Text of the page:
Mad Max: Fury Road (George Miller)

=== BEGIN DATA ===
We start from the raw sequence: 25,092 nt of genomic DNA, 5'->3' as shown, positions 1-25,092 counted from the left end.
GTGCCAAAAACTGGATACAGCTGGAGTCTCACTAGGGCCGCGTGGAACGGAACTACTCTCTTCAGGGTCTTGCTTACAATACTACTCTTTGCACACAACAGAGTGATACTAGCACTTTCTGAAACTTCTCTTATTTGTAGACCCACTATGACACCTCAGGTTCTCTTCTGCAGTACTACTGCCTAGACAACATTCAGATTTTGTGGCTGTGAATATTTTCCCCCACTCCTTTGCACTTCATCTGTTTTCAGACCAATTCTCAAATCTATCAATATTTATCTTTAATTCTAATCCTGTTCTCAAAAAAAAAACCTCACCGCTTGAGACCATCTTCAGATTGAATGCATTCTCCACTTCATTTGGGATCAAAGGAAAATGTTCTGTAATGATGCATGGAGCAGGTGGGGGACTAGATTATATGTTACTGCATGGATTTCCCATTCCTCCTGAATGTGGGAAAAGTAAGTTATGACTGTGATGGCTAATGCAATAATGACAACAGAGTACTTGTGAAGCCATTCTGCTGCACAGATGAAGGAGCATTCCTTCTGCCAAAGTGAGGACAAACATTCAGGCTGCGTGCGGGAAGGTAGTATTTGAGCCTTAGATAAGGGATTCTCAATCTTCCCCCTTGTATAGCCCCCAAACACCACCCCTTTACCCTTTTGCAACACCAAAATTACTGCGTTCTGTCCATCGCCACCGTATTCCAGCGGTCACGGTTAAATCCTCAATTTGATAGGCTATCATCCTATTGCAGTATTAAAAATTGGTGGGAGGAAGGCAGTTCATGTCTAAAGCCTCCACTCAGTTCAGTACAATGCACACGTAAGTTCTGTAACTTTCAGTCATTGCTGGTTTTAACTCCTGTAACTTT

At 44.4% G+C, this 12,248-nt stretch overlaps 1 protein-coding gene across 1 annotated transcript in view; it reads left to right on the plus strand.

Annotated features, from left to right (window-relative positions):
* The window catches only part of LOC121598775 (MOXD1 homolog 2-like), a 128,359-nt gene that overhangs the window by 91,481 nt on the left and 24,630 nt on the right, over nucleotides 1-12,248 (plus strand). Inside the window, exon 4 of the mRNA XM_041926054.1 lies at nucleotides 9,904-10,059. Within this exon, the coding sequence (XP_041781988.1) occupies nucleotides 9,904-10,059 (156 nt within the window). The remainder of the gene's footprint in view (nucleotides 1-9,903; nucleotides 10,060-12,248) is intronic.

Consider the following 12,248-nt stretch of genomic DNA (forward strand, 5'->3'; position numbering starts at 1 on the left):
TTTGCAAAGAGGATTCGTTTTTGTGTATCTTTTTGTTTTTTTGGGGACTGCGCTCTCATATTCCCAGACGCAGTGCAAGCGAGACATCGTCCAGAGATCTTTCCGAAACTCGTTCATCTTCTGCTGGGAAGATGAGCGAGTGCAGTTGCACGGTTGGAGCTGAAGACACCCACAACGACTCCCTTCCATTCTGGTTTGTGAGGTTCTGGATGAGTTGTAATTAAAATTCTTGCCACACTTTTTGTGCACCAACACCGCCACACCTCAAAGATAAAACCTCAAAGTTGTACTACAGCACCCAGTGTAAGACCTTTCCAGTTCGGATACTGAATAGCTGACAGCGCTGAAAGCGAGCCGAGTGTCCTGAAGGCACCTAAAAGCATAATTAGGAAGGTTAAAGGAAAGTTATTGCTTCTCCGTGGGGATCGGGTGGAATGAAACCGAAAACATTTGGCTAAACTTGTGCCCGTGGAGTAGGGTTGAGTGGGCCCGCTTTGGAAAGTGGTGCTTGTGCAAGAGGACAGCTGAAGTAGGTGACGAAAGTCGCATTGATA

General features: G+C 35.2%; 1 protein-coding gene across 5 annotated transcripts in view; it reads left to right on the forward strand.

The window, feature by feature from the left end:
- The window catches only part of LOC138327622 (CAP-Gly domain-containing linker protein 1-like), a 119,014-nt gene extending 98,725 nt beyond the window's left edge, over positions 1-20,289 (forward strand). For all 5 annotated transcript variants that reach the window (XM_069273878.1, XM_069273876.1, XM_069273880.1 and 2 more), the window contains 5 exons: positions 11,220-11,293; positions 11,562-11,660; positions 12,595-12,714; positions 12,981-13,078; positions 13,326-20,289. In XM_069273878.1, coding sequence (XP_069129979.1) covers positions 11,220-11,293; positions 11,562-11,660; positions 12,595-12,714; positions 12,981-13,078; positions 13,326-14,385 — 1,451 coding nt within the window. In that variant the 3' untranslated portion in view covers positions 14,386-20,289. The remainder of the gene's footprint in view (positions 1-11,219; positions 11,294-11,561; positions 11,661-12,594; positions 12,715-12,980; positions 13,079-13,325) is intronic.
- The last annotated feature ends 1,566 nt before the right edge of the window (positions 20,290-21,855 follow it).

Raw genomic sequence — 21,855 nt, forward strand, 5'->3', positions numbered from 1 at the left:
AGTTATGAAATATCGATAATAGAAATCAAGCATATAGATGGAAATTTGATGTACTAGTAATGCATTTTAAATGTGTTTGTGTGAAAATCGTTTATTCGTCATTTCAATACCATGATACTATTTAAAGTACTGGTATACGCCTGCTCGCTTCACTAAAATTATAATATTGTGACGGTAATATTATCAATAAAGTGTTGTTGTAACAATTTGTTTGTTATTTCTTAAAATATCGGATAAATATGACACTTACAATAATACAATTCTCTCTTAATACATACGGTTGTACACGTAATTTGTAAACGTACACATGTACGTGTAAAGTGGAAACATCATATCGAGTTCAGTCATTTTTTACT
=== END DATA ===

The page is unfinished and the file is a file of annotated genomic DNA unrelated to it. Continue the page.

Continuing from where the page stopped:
I’m kind of surprised more people didn’t ask, an hour or a day or months after seeing it: How is it that Mad Max: Fury Road even exists? A $150 million R-rated franchise reboot, released thirty years after its last installment, with scant dialogue or exposition. Our title player (Tom Hardy) is muzzled for nearly the first forty minutes, after which he issues mostly perfunctory grunts and grimaces. He does use a certain word more than once though: “mine.” And yet one of the big talking points of Fury Road is how it belongs to Imperator Furiosa (Charlize Theron), who hatches an escape plan for the enslaved wives of a post-apocalyptic dictator husband Immortan Joe. Fury Road is something so different and good that it can’t help but provoke exaggeration (as a film, it is itself so beautifully exaggerated). Does the action never end? No. There are some sustained oasis moments where the audience and characters can lean back and converse. Is Furiosa the main character, and not Max? Well, the “mine!” impulse makes us—like the characters in Miller’s world—give it to one or the other, but the formal consonances in the film remind us that Max and Furiosa have a reciprocating need for one another (after Max gives his blood to save Furiosa, he opens up to her and tells her his name). Without each other, and the complicated alchemy that goes into the making of this artificial world, these players are merely puppets in a corporate manufacturing plant of Warner Bros., and indeed the engine revving up with the opening studio label suggests as much, as do the lifeless doll heads on the helmets of Immortan Joe’s soldiers (that, along with a frame rate suggesting animation, feels like Miller tipping his hat to the Brothers Quay). The entire movie is a mechanical apparatus working in unison, the non-diegetic music score becoming the stuff performed on-screen by the likes of the guitar wielding Doof Warrior, while the ferocious warriors bathe their mouths in chrome and plead with us to witness them.